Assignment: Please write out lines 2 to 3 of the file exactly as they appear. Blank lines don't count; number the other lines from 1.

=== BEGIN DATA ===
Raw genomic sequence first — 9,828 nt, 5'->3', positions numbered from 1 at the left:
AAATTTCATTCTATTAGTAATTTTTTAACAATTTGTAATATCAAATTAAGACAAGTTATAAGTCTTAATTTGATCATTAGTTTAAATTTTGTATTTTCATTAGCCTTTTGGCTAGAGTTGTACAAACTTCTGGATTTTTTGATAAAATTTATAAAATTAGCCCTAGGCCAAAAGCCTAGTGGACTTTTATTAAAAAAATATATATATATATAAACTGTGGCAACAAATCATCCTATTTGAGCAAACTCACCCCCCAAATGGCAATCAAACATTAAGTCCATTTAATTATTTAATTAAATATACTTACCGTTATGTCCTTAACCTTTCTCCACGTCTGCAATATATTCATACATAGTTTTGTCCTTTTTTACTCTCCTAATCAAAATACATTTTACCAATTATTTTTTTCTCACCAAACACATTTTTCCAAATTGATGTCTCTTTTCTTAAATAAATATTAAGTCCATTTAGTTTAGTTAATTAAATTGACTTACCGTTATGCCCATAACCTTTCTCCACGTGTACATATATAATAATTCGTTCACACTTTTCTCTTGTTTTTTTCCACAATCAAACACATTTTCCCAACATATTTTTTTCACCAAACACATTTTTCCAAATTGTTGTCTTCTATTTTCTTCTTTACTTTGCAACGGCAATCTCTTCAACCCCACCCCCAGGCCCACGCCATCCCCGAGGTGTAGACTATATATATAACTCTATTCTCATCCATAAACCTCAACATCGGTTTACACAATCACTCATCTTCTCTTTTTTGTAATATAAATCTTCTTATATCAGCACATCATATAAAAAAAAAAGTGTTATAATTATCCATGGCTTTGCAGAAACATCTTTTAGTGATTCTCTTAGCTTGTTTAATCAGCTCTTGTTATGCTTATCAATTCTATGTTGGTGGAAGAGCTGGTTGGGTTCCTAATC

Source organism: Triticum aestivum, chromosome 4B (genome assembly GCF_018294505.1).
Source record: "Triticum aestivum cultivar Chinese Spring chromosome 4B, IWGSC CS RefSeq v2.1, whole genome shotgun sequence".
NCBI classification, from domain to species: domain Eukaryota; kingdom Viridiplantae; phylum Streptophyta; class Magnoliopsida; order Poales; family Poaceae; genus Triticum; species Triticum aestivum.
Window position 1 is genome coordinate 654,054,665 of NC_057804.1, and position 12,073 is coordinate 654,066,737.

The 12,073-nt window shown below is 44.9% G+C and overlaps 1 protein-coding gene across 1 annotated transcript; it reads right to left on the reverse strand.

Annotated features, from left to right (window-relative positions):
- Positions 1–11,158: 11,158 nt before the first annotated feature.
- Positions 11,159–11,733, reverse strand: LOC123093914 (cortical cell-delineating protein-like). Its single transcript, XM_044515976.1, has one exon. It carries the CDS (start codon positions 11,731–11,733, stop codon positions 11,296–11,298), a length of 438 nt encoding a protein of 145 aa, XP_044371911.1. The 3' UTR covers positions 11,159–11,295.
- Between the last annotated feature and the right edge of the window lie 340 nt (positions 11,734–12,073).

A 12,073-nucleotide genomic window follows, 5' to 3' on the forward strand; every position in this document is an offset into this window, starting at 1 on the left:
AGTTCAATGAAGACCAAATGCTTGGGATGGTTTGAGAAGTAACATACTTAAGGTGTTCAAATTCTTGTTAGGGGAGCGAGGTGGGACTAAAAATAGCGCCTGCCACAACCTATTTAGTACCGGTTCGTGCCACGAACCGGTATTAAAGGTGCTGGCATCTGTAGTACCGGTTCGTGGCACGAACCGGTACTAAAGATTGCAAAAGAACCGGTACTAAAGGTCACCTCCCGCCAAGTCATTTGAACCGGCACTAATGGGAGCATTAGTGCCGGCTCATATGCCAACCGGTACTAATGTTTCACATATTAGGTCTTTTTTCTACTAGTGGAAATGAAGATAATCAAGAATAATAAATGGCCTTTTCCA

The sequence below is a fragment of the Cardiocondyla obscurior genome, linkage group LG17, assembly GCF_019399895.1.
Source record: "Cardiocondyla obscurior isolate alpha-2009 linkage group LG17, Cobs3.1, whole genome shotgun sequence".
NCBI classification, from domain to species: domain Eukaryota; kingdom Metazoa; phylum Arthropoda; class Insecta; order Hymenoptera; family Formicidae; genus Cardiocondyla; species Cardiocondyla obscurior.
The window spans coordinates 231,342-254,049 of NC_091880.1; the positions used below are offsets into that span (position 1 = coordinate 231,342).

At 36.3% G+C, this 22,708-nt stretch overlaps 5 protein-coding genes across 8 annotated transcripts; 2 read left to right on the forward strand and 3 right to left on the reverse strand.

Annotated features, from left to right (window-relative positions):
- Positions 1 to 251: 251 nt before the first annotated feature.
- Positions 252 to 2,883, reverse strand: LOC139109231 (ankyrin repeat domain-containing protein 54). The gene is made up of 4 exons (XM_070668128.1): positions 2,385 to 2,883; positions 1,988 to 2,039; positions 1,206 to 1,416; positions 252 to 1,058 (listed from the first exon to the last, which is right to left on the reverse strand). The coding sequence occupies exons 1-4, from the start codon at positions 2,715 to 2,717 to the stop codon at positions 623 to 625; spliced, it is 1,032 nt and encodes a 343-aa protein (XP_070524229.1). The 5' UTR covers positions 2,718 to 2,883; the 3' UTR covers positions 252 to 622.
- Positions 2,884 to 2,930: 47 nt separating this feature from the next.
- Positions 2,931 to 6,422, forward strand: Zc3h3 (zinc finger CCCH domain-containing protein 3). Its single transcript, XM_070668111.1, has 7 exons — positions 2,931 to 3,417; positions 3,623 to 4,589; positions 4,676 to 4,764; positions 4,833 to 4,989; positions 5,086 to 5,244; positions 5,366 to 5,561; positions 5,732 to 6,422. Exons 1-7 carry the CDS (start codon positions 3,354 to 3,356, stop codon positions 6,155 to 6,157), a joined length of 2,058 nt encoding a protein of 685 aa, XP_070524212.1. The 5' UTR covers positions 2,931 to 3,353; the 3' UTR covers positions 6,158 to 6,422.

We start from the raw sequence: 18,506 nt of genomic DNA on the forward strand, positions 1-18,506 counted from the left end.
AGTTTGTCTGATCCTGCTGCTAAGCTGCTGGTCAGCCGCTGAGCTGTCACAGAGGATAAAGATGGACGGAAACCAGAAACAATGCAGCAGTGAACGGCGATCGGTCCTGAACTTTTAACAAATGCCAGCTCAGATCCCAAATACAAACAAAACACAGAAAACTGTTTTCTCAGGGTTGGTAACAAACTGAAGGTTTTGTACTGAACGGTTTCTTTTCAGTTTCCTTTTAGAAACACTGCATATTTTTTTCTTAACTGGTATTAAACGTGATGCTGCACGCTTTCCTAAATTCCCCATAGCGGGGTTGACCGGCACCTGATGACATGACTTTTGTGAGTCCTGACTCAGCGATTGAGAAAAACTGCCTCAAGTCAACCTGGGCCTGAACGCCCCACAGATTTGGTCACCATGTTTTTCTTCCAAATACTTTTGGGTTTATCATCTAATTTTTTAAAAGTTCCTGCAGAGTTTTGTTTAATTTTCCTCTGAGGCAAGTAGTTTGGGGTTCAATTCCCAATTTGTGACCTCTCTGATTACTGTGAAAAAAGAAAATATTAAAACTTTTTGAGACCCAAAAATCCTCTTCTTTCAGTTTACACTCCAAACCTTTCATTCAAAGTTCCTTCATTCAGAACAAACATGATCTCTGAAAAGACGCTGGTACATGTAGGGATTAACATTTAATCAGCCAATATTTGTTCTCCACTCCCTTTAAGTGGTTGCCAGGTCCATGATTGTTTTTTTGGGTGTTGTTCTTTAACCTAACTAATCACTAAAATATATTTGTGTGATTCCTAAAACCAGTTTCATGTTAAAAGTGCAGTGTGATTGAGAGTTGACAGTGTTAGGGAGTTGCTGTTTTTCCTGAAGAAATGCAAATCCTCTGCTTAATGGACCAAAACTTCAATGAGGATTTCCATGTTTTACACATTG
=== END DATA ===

AAATTTCATTCTATTAGTAATTTTTTAACAATTTGTAATATCAAATTAAGACAAGTTATAAGTCTTAATTTGATCATTAGTTTAAATTTTGTATTTTCATTAGCCTTTTGGCTAGAGTTGTACAAACTTCTGGATTTTTTGATAAAATTTATAAAATTAGCCCTAGGCCAAAAGCCTAGTGGACTTTTATTAAAAAAATATATATATATATAAACTGTGGCAACAAATCATCCTATTTGAGCAAACTCACCCCCCAAATGGCAATCAAACATTAAGTCCATTTAATTATTTAATTAAATATACTTACCGTTATGTCCTTAACCTTTCTCCACGTCTGCAATATATTCATACATAGTTTTGTCCTTTTTTACTCTCCTAATCAAAATACATTTTACCAATTATTTTTTTCTCACCAAACACATTTTTCCAAATTGATGTCTCTTTTCTTAAATAAATATTAAGTCCATTTAGTTTAGTTAATTAAATTGACTTACCGTTATGCCCATAACCTTTCTCCACGTGTACATATATAATAATTCGTTCACACTTTTCTCTTGTTTTTTTCCACAATCAAACACATTTTCCCAACATATTTTTTTCACCAAACACATTTTTCCAAATTGTTGTCTTCTATTTTCTTCTTTACTTTGCAACGGCAATCTCTTCAACCCCACCCCCAGGCCCACGCCATCCCCGAGGTGTAGACTATATATATAACTCTATTCTCATCCATAAACCTCAACATCGGTTTACACAATCACTCATCTTCTCTTTTTTGTAATATAAATCTTCTTATATCAGCACATCATATAAAAAAAAAAGTGTTATAATTATCCATGGCTTTGCAGAAACATCTTTTAGTGATTCTCTTAGCTTGTTTAATCAGCTCTTGTTATGCTTATCAATTCTATGTTGGTGGAAGAGCTGGTTGGGTTCCTAATC

Source organism: Triticum aestivum, chromosome 4B (genome assembly GCF_018294505.1).